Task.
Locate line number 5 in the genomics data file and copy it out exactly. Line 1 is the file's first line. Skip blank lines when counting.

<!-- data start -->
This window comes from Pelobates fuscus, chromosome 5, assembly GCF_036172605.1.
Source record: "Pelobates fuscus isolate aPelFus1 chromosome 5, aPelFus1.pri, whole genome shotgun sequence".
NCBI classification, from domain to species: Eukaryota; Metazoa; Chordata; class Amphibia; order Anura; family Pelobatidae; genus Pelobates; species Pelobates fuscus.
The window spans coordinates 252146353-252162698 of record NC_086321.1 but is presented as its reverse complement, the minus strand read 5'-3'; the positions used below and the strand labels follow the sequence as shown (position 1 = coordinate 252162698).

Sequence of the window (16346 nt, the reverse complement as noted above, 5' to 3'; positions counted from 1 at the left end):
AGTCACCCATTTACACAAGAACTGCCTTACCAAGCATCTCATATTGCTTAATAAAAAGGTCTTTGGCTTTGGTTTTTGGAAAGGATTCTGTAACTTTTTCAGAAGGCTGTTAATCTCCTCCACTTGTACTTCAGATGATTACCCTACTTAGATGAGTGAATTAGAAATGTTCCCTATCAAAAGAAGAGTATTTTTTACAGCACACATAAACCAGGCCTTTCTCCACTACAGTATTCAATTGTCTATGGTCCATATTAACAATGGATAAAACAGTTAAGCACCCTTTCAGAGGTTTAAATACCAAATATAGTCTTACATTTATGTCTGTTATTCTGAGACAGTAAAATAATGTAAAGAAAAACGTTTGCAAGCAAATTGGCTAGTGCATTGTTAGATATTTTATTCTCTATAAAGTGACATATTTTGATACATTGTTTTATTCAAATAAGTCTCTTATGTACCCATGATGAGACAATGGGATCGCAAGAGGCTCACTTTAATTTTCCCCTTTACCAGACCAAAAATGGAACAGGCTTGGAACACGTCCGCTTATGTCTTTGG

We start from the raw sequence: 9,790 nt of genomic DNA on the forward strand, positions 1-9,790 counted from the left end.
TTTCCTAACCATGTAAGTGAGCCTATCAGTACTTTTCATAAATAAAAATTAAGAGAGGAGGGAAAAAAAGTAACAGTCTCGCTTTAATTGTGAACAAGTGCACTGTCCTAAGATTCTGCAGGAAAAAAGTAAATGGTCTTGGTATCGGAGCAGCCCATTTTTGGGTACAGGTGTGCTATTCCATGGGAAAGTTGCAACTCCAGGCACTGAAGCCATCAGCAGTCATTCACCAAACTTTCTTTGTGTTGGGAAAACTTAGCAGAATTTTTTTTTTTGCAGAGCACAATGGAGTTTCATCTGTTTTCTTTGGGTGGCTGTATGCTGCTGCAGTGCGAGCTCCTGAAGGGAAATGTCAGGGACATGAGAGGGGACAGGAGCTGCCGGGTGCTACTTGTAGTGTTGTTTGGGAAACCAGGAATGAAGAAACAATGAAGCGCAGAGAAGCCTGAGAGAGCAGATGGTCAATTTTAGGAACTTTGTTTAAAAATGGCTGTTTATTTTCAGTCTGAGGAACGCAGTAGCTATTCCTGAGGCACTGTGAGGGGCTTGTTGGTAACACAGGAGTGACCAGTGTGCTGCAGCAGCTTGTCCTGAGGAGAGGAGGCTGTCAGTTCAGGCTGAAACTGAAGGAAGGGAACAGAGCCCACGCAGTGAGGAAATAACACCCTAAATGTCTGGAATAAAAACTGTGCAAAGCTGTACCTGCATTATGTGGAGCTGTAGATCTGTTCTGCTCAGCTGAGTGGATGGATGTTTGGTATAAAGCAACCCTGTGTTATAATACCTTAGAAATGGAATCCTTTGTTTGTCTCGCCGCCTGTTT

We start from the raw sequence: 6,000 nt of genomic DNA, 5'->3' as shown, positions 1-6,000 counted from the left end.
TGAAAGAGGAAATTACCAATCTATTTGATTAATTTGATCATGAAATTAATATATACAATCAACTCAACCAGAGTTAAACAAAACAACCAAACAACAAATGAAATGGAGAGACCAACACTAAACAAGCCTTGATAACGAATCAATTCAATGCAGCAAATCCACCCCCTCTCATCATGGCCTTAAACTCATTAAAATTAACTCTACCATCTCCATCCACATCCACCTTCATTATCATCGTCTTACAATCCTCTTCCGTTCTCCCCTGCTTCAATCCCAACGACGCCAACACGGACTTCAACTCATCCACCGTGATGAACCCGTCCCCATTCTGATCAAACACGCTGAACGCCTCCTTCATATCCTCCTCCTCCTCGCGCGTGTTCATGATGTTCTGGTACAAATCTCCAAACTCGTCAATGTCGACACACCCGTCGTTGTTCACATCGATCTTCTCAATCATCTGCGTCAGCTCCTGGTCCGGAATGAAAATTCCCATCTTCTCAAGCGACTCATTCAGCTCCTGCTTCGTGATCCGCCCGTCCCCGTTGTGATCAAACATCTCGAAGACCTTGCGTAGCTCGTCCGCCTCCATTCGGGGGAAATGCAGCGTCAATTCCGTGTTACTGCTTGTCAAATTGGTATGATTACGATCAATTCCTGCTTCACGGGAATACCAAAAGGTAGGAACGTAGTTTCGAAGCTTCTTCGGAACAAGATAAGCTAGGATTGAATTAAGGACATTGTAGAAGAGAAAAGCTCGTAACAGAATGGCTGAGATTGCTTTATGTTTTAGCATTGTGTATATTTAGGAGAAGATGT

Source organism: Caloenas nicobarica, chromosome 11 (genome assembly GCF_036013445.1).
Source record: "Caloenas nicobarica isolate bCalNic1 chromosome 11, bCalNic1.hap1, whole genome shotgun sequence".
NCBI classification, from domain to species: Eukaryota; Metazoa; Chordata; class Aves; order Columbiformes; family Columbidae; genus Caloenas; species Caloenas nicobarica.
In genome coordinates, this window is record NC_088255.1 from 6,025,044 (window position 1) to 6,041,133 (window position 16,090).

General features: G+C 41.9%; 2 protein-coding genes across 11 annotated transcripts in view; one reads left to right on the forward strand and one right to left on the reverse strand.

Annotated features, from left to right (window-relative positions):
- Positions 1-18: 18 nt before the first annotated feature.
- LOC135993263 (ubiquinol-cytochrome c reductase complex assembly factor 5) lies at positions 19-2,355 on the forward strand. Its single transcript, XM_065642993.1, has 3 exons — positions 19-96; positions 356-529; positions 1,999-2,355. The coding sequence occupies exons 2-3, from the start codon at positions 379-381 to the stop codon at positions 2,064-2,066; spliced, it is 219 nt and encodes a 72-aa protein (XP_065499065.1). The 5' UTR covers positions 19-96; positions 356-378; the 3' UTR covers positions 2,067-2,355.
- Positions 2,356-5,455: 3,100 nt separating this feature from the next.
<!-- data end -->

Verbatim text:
Sequence of the window (16346 nt, the reverse complement as noted above, 5' to 3'; positions counted from 1 at the left end):